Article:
Sunday, May 27, 2007

TetraBlocks: on freeze

TetraBlocks has been put of freeze for a few days. I've got pieces rotating and stuff, but thats it for now. Right now its time to concentrate on more generic issues like writing a small highscore and menu framework, because I know that these two things are necessary in almost any game you will ever create. So if I can get those two things done, it will save me a lot of time.

Wednesday, May 23, 2007

The problem isn't the community, its the people

After reading
Five crucial things the Linux community doesn't understand about the average computer user
I have a point myself. FIrst of all I disagreed with most of his points.

Second of all the only aim of the Linux community is NOT world domination. Sure we would love more Linux users, and more Non-Microsoft users. But not at the expense of user stupidity. Here are my two cents on why people don't want to change to Linux ( or anything new ).
  1. Change - Change, all the problems in the RealWorldTM are due to this (But more on that some other time). I have observed that there are very few humans who actually want to change. People get an OEM installed WIndows and use it. Heck, some don't even know they use Windows. So try teaching them something else. Most people are dead scared of technology.

  2. Choice - People are uncomfortable with choice, especially when they need to change to accept a different choice. In addition to that, Microsoft's hand holding has dumbed them down to a level, where, when in front of the computer, the user is reduced to an assembly line robot of click here, then here instructions. On the other hand, for the community, choice is what runs the world, it keeps them happy. The very idea that if I don't like something, then I can change it, is like a drug.
As I said before, choice and change are the cause of many problems, and it is often technology that gets blamed. The community's first aim is to solve its own problems, then others. We thrive on choice, on change, on learning new things. And as long as certain standards are followed, choice and change can coexist. And I am sure that the community will not dumb everything down into a nice packaged product, just to get the world to adopt its software. Its is people who have to change, to become the inquisitive beings they once were.

Tuesday, May 15, 2007

Ambigram Nazgul

Its a long time since I posted an Ambigram. Anyway here is Nazgul.

Microsoft's unwinnable war

RoughlyDrafted has this absolutely amazing article about why Microsoft is fighting an unwinnable war against Open Source and FOSS. A must read for anyone. It was really well thought out and presented

Friday, May 11, 2007

Thursday, May 10, 2007


...or why I never maintain my old programs much.

The reason I create some software, fix a few bugs, do a few minor version upgrades and then let it be, until someone really needs something is because, well, I like to do a lot of different projects in different fields. Now it so happens that I am still in school, now going to standard 12, which in India means bad. So I get just about 2 hours a day on the computer. Which means that any project takes atleast two months to complete. If I ever want to complete my Todo list then I have no choice but to abandon older ones, or return to them after quite a few months. That is why ColourCode 0.3 is on hold. So sorry users of my software. But if you really want upgrades, you may send me a million emails, and then I will do it, or just hack the code yourself, its open source.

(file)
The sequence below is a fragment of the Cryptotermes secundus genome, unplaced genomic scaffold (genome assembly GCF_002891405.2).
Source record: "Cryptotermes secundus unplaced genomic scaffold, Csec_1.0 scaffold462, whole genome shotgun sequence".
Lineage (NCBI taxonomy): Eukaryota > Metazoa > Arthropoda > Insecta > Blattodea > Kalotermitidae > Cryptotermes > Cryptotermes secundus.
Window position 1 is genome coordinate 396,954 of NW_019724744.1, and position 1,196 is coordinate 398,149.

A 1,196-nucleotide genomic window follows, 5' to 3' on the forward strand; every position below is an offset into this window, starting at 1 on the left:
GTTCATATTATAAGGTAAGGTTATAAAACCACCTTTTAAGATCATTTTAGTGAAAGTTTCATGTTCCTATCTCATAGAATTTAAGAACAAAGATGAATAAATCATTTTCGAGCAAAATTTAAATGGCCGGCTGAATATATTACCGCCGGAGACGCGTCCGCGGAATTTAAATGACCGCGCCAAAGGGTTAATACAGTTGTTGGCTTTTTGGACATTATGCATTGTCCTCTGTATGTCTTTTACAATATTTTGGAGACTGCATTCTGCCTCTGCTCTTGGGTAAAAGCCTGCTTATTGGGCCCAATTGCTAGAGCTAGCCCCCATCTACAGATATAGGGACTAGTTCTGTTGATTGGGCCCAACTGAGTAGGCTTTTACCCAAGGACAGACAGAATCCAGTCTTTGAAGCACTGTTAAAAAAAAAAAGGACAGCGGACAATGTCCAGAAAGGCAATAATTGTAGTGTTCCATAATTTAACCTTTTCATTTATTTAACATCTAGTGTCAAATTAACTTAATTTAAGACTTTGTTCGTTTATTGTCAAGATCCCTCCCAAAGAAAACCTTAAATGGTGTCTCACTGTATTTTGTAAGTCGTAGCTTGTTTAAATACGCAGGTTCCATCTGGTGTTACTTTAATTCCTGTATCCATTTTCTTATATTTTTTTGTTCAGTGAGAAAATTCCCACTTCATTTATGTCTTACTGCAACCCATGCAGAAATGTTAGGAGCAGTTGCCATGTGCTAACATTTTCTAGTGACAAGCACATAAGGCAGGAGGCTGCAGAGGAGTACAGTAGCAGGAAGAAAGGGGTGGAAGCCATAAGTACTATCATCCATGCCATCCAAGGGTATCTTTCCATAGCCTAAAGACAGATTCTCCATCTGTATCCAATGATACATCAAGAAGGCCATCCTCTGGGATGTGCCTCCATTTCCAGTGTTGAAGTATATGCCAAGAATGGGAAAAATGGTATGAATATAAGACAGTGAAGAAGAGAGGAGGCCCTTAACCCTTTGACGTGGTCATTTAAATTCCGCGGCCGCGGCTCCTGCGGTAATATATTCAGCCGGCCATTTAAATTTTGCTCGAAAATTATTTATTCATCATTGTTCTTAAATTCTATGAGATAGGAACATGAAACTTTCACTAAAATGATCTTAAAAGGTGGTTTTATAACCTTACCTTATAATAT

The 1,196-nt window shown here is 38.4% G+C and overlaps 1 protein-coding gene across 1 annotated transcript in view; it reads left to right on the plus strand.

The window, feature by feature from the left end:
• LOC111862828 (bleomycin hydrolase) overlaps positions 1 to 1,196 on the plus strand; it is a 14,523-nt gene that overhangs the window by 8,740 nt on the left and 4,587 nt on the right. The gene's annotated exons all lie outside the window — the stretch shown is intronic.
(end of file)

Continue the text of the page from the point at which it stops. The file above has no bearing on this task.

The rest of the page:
I will try my best to take up maintenance of all of it as soon as this year is over.

Pixelframe feedback and what next

Some folks at YoungCoders gave me some feedback about Pixelframe. One big criticism was that the client doesn't work without javascript. So for One dot One Pixelframe will have the following changes over One dot Oh:
  • Client will work even with Javascript disabled, using static links
  • Different loading images for admin and client, to suit the theme
  • Default theme has the thumbnail bar moved to the left. This is better for usability. Also the theme is a bit darker.
The IE6 max-width problem still remains, and I will not waste time fixing it, if anybody has a patch please send it to me.

So now Pixelframe is done. What next? Well I have already started planning an Tetris clone called TetraBlocks. It will be written in C++ and SDL. Here, have a tetramino.

Thursday, May 03, 2007

Pixelframe: Almost there

So after 3 weeks of development on getting it to work in Internet Explorer, Pixelframe is ready. Testing is almost complete and after wrapping up a few loose ends it will be released. Some of the things remaining are converting PNGs to GIFs since IE has a problem with displaying PNGs, handling an unforeseen theme error, and a few look-n-feel changes. You can check out the almost working version ( uploaded at the time of writing this post ) at

Wednesday, May 02, 2007

Does the revolution begin now

Over the last two days, the HD-DVD encryption key leak has gained momentum. Now considering that most of the stories on the first few pages of Digg relate to this, and that the key is now available on a hell of a lot of sites, I surely don't need to tell you about it. But is it the beginning of a revolution?